2. Pay attention to nonverbal cues
Non-verbal communication is especially important when it comes to close relationships. In fact, it is usually believed over verbal communication. When well interpreted, non-verbal cues can be incredibly reassuring and can complement the messages we are trying to convey. However, when misunderstood or ignored, it can create conflict and cause discomfort.
3. Avoid Criticism
Criticism is harmful, demotivating, hurtful, and unhelpful. Sometimes we might think criticism could potentially help others change and do things “better” but in reality, criticism only makes those who are being criticized feel ashamed, angry, and defensive. So rather than using criticism, it is often more effective to complain because complaining focuses on specific issues and not on attacking the other person’s character.
4. Soothe yourself when upset
The ability to self-soothe is one of the most important skills you can learn. Learning to soothe ourselves when we are upset could make an important difference in our communication patterns because it allows us to calm down when we feel threatened, which often sends us into fight or flight mode. When we allow ourselves to take a break when we feel overwhelmed with emotions, we can find the space to think clearly before doing or saying something we might end up regretting.
Validating feelings in our relationship will make our partner feel cared for and appreciated. Invalidating the people who are closest to us, only makes them feel guilty for feeling what they feel and for expressing their emotions and needs to those who are supposed to respond in a caring and empathetic way. Try to be mindful of your responses, and show your partner that you understand them through your words, actions and gestures. You don’t necessarily have to agree with their perspective but there is no need to tell them how they should or shouldn’t feel about it.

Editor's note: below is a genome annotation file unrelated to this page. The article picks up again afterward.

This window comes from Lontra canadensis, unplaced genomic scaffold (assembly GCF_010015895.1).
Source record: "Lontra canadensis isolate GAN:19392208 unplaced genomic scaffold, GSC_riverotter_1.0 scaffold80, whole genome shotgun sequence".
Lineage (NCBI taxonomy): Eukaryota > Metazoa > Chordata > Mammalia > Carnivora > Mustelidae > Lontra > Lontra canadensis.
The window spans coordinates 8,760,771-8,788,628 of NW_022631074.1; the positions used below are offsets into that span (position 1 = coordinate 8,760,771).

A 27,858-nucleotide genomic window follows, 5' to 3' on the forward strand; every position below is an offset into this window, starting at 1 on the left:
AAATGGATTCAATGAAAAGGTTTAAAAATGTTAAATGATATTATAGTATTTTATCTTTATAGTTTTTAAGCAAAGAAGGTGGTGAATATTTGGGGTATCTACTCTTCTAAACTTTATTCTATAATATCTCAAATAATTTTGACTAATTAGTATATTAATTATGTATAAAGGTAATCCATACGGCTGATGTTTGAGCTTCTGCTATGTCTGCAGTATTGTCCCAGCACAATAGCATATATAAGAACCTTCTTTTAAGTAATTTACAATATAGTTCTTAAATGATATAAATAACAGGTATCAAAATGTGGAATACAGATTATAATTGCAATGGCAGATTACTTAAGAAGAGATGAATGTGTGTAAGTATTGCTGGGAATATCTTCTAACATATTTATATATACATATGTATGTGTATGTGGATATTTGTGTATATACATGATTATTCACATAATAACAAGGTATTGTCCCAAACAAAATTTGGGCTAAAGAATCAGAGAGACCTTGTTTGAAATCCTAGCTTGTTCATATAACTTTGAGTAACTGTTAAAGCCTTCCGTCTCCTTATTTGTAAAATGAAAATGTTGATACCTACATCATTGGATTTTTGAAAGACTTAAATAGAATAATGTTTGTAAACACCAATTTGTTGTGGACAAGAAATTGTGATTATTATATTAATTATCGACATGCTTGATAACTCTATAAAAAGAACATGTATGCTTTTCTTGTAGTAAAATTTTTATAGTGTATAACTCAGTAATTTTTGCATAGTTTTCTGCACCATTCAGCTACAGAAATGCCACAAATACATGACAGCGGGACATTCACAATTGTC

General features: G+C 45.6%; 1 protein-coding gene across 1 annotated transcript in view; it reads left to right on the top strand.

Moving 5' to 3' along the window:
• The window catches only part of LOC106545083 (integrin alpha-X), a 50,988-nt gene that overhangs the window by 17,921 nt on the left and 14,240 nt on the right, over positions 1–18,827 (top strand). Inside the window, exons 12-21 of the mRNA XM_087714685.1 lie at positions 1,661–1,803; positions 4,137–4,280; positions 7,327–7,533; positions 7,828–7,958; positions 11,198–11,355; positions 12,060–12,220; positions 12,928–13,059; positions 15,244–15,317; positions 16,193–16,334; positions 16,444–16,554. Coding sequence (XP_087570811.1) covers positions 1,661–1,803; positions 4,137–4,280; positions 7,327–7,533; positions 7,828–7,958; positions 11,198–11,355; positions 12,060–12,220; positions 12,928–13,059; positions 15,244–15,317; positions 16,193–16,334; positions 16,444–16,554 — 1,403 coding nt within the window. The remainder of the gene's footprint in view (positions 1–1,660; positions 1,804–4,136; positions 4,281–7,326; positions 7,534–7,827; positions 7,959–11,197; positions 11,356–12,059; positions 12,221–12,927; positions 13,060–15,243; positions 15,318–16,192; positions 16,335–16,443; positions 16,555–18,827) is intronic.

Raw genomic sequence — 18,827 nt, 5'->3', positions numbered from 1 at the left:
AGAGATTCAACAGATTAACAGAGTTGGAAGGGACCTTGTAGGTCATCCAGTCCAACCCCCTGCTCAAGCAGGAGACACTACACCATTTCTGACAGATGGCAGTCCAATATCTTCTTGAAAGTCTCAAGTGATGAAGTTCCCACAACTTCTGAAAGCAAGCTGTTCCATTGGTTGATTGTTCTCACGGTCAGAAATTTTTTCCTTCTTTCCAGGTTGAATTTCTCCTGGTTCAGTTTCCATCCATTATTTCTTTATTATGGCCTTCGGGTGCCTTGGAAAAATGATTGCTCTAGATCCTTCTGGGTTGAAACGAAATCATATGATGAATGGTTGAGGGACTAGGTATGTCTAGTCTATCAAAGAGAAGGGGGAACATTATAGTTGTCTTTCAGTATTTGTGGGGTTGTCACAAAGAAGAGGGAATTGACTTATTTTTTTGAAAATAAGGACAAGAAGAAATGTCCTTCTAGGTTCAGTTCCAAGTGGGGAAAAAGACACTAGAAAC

6. Be respectful
It’s important to show your partner you respect them by listening and responding. Respect in fact, is critically important in a healthy relationship and good communication is the superhighway to respect.
7. Ask open-ended questions
Asking the right questions can help you deepen your relationship and opens the doors to intimate communication. When you ask open-ended questions, you are looking for an authentic response from your partner, which will help you get closer and connect more.